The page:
February 23rd, 2019| Topic: RaMbLeS | 0


You’re in a bad mood? Easy cure. Just go outside.

So claim psychology researchers at the University of Regina, Regina, Canada, in “Nature Contact and Mood Benefits: Contact Duration and Mood Type,” published in The Journal of Positive Psychology.

It seems evident that contact with the outdoors is generally beneficial to human health and wellbeing. But this article points out the specific emotional benefits of being outside—intensity (how much), frequency (how often), and duration (how long).

The subjects were 123 students, average age 21.02 years, who received one bonus credit for their participation. They were exposed to outdoors or indoors for varying lengths of time.

In their experiments, researchers were looking at two kinds of emotions generated as a result, “self-transcendent” and “hedonic”:

Self-transcendent emotions include awe, gratitude, wonder, and the sense that you are part of something greater than yourself. Primarily experienced as positive, these emotions typically direct attention away from one’s own interests and pleasures and toward the experiences of others or even the world in general. This contrasts with hedonic emotions that primarily direct attention towards oneself.”

They found that even 5 minutes of nature contact was sufficient to increase self-transcendent and hedonic emotions. But 15 minutes of such contact did not magnify the changes.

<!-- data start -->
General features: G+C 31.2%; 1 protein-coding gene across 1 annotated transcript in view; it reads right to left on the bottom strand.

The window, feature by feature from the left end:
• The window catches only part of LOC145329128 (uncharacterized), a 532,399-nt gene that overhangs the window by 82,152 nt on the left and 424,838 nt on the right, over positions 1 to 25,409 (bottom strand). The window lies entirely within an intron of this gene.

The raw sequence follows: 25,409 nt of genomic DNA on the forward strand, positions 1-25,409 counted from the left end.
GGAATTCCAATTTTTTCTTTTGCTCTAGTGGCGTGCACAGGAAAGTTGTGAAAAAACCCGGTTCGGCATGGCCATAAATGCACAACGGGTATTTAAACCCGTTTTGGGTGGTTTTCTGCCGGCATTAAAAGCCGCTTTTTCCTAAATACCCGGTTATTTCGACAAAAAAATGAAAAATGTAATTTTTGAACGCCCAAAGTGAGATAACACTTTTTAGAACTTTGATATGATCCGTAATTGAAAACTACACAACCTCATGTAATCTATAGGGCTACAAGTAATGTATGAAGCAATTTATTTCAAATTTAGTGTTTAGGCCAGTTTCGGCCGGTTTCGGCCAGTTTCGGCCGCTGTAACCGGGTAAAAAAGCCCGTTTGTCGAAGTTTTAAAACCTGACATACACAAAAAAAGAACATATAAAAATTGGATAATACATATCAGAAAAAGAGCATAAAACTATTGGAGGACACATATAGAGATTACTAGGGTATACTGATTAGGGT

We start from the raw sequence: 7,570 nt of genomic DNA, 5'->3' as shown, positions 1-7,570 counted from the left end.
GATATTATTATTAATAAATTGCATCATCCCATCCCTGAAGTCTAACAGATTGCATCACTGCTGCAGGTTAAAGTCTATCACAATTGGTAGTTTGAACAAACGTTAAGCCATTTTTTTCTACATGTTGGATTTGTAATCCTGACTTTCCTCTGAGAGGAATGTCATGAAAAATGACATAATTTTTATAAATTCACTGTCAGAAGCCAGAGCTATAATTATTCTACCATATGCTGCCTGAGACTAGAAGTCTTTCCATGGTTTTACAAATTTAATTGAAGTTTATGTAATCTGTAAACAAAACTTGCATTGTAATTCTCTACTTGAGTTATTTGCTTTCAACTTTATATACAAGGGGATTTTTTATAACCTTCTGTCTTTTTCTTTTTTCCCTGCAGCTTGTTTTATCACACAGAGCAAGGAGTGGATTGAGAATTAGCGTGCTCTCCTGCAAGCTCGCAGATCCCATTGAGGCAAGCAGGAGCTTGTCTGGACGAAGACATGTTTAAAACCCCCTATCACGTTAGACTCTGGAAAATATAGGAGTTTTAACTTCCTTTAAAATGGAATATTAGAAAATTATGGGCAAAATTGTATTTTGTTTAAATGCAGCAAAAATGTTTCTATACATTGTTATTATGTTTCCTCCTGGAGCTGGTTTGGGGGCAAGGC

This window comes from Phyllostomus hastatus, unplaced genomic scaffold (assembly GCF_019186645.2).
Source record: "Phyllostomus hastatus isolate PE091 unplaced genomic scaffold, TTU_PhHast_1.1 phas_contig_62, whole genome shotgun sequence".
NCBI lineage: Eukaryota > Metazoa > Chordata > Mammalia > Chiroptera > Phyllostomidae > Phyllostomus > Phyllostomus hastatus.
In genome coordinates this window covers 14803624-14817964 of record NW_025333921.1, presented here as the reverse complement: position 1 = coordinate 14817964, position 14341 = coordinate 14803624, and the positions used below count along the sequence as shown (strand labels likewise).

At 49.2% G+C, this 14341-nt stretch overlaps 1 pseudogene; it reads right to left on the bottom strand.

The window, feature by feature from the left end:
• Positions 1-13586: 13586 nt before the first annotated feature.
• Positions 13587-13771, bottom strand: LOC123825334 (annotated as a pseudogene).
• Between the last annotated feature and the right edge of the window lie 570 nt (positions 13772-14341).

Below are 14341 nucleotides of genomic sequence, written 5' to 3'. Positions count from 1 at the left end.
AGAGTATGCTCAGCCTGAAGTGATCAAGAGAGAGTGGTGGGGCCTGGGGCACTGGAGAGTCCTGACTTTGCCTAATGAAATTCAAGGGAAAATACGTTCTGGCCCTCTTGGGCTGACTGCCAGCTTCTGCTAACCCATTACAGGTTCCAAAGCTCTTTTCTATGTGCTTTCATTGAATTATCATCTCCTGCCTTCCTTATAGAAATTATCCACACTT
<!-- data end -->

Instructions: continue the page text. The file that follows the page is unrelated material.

The emotional benefits of nature exposure are not sensitive to duration, but rather occur immediately and do not increase across time, at least for the short time intervals used in our studies.”

Said Katherine D. Arbuthnott, one of the authors of the study:

There are two important take homes; the first I emphasize to all my students these days — when you need an emotional boost, the fastest and easiest way is to spend a few minutes with nature. Second, it’s important for outdoor spaces to be maintained for the emotional health and wellbeing of the public as a whole.”

And this mood elevation includes “self-transcendence”? Of course!

When I consider Your heavens, the work of Your fingers,
The moon and the stars, which You have ordained;
What is man that You take thought of him,
And the son of man that You care for him?
Psalm 8:3–4

Nature is truly amazing: it declares the splendor of its Creator.

The heavens are telling of the glory of God;
And their expanse is declaring the work of His hands.
Day to day pours forth speech,
And night to night reveals knowledge.
Psalm 19:1–2

And the splendor of the Creator should evoke joy in ourselves—a “hedonic” emotion.

O come, let us sing for joy to the LORD,
Let us shout joyfully to the rock of our salvation. …
Let us shout joyfully to Him with psalms.
For the LORD is a great God And a great King above all gods ….
The sea is His, for it was He who made it,
And His hands formed the dry land.
Come, let us worship and bow down,
Let us kneel before the LORD our Maker.
Psalm 95:1–2, 3, 5–6

Indeed, nature itself rejoices.

Let the heavens be glad, and let the earth rejoice;
Let the sea roar, and all it contains;
Let the field exult, and all that is in it.
Then all the trees of the forest will sing for joy.
Psalm 96:11–12

So why don’t we?

For you will go out with joy And be led forth with peace;
The mountains and the hills will break forth into shouts of joy before you,
And all the trees of the field will clap their hands.
Isaiah 55:12

Take a walk outside. You will come back happier!

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